Chapter One

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Rain drizzled softly on the cardboard box, lulling the sleeping girl inside with a momentary sense of security. A can rattled along the cement and crashed into a brick wall. Kira's head snapped up, her startled heart pounding as she stared into the night, scanning for the source of the noise.

She wished for moonlight but saw only creeping steam rising from the sewer drains and crowding the alleyway. Shifting within the overturned appliance box, she pushed her sleeping bag off her shoulders to lean out of the box and gaze into the alley.

Madame Fortuna's neon sign buzzed and flickered, casting an eerie green glow on the steam, obscuring her vision even more. Kira waited and watched silently. Probably just a four-legged dumpster visitor, scavenging for food.

The aroma of baking bread told her it was pre-dawn, the only time of the day a pleasant smell competed with the rotten vestige of overflowing garbage. Kira's stomach grumbled in protest, but she was used the sound by now. And the numbness that followed.

When no other sign of movement came from the alley, she released the breath she'd been holding and inched backward into her box. She tugged her sleeping bag around her shoulders and listened to the sound of the light morning rain.

It was always drizzling in Portland. Most of the homeless learned to place their lean-tos, boxes, or shelters on top of a wooden pallet to separate themselves from the pooling water and to stretch a tarp over their shelter. Someone out there was benefitting from Kira's tarp even now. They'd stolen it just before nightfall, and she had very little hope of staying dry much longer. She'd have to find another box or tarp.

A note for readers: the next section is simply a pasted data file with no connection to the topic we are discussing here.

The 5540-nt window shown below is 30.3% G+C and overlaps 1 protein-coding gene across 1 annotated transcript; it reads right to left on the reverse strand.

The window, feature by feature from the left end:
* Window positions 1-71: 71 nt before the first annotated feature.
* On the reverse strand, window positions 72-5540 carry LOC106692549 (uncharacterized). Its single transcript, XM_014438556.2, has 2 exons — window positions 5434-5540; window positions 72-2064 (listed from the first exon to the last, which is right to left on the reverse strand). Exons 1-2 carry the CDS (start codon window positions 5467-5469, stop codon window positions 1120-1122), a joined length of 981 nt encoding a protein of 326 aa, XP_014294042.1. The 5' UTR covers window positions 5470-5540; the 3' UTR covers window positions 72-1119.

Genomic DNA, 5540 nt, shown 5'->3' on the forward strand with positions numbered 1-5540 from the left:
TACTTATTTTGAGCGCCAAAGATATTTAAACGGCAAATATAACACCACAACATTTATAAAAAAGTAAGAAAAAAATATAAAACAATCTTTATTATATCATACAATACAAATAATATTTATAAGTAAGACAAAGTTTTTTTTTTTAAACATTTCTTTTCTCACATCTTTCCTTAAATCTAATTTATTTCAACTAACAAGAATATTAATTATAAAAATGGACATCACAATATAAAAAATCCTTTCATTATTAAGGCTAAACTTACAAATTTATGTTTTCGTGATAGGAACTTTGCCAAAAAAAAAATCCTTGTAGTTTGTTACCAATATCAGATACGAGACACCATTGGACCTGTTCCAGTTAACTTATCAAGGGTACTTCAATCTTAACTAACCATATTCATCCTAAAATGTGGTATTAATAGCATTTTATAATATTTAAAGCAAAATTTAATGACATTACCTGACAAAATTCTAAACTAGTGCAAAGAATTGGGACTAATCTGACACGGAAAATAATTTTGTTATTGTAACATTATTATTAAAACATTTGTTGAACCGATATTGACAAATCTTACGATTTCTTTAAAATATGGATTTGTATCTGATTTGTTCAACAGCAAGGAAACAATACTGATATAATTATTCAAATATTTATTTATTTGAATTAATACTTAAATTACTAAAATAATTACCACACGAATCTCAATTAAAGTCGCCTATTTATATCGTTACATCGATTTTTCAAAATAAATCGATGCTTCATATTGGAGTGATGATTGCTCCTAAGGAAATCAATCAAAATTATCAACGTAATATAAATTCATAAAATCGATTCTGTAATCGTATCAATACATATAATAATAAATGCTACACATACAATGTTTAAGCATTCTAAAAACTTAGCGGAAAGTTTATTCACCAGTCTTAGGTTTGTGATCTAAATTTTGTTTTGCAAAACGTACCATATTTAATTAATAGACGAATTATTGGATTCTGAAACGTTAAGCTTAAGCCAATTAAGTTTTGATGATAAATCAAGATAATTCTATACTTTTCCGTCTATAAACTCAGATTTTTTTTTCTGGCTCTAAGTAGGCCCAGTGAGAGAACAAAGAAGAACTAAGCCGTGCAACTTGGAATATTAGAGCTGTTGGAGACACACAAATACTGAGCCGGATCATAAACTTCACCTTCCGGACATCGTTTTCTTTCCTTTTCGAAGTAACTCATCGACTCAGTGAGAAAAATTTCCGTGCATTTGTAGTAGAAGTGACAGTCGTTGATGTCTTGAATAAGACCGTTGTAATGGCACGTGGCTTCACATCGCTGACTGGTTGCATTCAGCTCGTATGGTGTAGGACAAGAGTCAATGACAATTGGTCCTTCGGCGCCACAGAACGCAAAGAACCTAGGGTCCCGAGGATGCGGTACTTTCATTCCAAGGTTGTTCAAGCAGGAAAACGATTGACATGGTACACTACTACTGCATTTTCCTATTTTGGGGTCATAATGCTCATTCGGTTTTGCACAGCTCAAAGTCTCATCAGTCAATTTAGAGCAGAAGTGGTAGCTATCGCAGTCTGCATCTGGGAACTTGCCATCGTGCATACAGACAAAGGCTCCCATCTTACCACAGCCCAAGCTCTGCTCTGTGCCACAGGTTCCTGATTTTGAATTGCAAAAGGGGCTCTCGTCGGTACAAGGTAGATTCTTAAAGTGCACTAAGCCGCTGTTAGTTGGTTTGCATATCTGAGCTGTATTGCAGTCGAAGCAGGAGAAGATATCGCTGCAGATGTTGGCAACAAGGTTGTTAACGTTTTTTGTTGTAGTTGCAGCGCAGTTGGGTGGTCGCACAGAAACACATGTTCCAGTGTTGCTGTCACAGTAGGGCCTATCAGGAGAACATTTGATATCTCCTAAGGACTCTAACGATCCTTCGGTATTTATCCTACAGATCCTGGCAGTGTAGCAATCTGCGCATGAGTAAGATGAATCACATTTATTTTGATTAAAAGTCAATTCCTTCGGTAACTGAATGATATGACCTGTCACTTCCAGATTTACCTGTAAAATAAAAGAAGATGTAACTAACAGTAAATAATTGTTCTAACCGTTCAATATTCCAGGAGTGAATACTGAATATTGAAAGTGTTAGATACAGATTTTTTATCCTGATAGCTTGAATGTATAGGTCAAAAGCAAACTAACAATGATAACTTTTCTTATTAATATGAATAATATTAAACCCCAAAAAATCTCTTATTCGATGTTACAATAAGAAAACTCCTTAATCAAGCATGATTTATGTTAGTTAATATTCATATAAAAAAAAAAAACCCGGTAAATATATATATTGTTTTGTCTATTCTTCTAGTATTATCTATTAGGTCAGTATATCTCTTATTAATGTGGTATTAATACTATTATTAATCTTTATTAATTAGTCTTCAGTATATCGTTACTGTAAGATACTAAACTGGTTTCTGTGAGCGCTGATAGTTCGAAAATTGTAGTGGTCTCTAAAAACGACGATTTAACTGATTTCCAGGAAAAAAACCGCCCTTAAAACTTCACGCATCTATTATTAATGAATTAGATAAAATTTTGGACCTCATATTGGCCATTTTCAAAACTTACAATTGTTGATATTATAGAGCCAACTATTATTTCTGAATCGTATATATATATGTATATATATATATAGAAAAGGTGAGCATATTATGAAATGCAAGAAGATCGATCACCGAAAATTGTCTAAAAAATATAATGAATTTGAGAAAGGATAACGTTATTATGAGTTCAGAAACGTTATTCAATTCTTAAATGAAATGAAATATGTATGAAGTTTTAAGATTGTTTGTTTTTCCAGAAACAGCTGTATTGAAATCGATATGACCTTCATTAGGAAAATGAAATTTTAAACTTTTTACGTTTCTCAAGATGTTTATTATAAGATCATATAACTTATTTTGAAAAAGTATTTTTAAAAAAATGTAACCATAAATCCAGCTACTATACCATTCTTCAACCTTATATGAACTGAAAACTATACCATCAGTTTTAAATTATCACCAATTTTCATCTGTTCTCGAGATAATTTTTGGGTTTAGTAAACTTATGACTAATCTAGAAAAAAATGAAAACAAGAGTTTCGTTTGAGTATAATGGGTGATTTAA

A shadow moved in front of her box's opening—bigger than any animal. Kira froze, her eyes narrowing as she reached into the small space behind her for the broken two-by-four she'd spiked with jagged nails. The shadow moved again, and a pair of big black boots stopped right in front of her box. Men's. Her mouth curled in a feral grin, and she pulled back the club to stab the ankles if the owner of the boots moved toward her.

She wasn't prepared for the assault to come through the top of the box. A second attacker's hands burst through the wet cardboard and gripped her neck. Strong arms pulled her against a solid chest, and a big hand covered her mouth with something foul-smelling. She kicked, fought, and scratched at the vise-like arms. But nothing helped. The arms lifted her high into the air, leaving her bag, club, and few possessions abandoned in her destroyed box as her assailant dragged her across the alley.

He smelled worse than her lecherous stepfather. She'd have to escape again. Good thing she'd had so much practice.

Hands removed a heavy grate from the sewer drain, and Kira screamed into the rag at the darkness below. The purple curtain in Madame Fortuna's storefront moved, and a pale, gaunt face appeared in the window, but the curtain quickly dropped back into place. Clearly, the old fortune teller wasn't interested in what lay beyond her fake crystal ball, heated flat, and big screen TV.

Or perhaps she'd already seen Kira's future. The woman had confronted her in the alley just the other day, her salt-and-pepper braid in much need of a thorough combing. Small gold rings made her plump fingers look like sausages as they'd poked seventeen-year-old Kira in the chest.

"Death!" Her voice rasped. "Death surrounds you."

"Go away, you hag!" Kira pushed her sausage finger away.

"Kira Lier," she chanted in a singsong voice. "Kira Lier brings death to us all." The woman had wandered back to the side door of her shop and hadn't come back out to bother Kira since. Now she wished she would.

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